USPSTF recommends aspirin for prevention of colorectal cancer
the ONA take:
For the first time, the United States Preventive Services Task Force (USPSTF) has issued a broad recommendation to take aspirin to prevent colorectal cancer.
In the draft report, the task force found that low-dose or baby aspirin can help prevent heart attacks, stroke, and colorectal cancer, particularly in high-risk people in their 50’s.
An analysis on colorectal cancer found that aspirin use reduced colorectal cancer-related deaths by 33% and reduced colon cancer incidence by 40%; however, people need to take aspirin for at least 5 to 10 years in order to have a benefit.
“No major health organization has previously recommended the use of aspirin to prevent cancer,” Dr. Eric Jacobs of the American Cancer Society said. “This is a new approach that makes a great deal of sense.”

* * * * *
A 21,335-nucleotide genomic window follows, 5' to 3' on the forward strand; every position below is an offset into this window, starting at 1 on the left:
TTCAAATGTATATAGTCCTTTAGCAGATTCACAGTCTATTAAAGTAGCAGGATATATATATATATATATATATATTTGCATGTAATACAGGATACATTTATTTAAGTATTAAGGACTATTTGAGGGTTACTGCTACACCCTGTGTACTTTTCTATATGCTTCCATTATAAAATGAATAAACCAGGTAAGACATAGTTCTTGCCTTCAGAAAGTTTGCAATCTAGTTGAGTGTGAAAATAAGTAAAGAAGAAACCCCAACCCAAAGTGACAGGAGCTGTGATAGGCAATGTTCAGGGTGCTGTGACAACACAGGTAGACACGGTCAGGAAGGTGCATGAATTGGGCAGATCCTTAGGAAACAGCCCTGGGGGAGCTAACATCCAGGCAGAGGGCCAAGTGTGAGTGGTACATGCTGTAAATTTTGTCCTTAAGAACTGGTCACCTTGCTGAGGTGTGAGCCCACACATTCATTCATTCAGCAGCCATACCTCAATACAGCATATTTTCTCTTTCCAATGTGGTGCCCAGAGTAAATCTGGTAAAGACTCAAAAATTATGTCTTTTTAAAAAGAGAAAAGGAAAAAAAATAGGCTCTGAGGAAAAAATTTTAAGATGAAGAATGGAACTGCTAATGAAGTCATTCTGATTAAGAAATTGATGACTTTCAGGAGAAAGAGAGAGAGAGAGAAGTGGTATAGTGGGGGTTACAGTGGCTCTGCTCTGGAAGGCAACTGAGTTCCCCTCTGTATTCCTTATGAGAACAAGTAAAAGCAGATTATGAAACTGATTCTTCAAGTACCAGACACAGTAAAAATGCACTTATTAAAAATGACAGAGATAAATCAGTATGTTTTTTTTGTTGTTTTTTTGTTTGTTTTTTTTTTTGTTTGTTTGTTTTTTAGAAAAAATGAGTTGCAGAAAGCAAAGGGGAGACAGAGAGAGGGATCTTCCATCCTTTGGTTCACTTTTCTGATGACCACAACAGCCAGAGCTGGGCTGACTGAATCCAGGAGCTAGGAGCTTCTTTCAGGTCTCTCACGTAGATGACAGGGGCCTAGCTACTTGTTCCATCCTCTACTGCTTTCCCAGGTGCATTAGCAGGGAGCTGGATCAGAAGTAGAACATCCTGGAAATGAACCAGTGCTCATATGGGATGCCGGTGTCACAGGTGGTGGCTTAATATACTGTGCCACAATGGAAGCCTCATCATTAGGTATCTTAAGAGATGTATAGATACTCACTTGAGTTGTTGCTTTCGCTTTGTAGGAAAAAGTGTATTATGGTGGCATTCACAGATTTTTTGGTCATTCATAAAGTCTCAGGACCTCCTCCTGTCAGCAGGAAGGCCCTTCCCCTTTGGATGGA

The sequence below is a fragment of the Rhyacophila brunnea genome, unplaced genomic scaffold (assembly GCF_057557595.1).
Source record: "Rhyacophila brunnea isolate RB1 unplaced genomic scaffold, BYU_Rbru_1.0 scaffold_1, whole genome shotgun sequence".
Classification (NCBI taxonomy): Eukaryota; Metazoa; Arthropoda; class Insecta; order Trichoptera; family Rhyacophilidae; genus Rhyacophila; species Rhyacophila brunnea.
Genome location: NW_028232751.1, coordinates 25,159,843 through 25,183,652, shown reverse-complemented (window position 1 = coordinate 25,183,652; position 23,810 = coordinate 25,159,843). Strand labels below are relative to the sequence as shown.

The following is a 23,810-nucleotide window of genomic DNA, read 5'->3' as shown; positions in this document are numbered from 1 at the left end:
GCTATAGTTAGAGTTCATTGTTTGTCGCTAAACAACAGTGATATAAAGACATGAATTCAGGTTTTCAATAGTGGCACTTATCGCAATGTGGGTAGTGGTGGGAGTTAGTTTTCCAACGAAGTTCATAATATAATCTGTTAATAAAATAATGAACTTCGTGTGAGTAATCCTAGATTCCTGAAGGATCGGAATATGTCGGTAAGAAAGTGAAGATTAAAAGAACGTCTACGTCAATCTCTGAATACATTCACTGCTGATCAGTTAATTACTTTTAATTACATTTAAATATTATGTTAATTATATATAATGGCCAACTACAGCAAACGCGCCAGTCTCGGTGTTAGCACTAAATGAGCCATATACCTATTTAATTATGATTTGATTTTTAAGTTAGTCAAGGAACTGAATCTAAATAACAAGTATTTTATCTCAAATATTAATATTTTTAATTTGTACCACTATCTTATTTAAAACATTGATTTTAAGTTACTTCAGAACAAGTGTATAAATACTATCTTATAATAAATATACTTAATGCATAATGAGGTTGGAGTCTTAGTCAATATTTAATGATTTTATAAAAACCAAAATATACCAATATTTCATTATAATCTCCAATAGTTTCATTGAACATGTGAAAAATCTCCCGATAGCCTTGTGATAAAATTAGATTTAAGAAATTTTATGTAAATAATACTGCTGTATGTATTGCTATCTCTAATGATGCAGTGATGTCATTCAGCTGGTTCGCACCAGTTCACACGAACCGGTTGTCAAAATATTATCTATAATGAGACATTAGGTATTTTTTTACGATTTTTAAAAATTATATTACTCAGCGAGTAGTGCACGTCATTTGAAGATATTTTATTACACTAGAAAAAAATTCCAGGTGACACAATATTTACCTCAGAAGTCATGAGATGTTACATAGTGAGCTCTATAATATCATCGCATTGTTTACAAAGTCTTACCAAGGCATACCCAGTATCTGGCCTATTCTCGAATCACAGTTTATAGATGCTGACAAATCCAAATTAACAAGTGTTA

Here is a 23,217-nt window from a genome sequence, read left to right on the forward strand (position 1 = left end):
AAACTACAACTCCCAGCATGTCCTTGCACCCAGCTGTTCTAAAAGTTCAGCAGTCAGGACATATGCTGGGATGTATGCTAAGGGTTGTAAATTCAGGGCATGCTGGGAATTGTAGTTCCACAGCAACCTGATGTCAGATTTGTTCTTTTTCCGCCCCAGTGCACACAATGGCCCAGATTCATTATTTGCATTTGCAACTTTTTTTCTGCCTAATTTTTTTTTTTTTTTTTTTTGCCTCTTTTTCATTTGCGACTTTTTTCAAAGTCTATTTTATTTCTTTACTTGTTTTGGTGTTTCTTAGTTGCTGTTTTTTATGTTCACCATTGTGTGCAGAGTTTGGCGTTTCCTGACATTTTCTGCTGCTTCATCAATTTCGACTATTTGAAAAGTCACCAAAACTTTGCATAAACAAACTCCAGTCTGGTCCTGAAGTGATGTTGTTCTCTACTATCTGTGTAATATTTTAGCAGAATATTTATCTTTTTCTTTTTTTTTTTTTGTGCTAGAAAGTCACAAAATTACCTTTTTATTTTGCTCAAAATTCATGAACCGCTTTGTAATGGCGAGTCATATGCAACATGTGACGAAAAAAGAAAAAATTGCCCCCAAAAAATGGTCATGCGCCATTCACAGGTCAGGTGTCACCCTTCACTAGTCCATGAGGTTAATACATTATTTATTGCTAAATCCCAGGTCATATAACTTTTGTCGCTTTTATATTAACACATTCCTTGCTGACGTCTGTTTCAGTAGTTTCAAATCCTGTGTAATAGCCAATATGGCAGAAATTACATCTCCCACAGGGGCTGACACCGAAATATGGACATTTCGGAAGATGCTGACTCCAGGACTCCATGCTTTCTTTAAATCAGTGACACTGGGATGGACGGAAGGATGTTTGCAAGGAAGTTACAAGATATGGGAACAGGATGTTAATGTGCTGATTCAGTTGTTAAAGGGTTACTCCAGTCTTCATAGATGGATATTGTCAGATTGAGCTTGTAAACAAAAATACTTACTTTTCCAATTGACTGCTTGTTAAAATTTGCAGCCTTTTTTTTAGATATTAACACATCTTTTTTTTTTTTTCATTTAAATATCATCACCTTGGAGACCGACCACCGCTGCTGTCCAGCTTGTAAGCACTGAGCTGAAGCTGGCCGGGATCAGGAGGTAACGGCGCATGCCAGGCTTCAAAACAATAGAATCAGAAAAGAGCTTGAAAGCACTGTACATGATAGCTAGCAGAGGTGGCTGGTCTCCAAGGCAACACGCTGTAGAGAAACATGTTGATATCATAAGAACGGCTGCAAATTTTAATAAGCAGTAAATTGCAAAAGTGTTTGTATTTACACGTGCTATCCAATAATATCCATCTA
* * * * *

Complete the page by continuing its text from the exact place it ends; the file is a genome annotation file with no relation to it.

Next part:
However, not everyone feels positively about these new recommendations. “People still need to be screened,” Dr. David Johnson of the United Stated Multi-Society Task Force on Colorectal Cancer said. “I have major reservations that the message will be, ‘I take aspirin, so I don’t need to be screened.’”
According to the American Cancer Society, colorectal cancer is the third leading cause of cancer-related deaths in the United States in men and women separately and the second leading cause when combined.
The USPSTF has issued a broad recommendation to take aspirin to prevent colorectal cancer.
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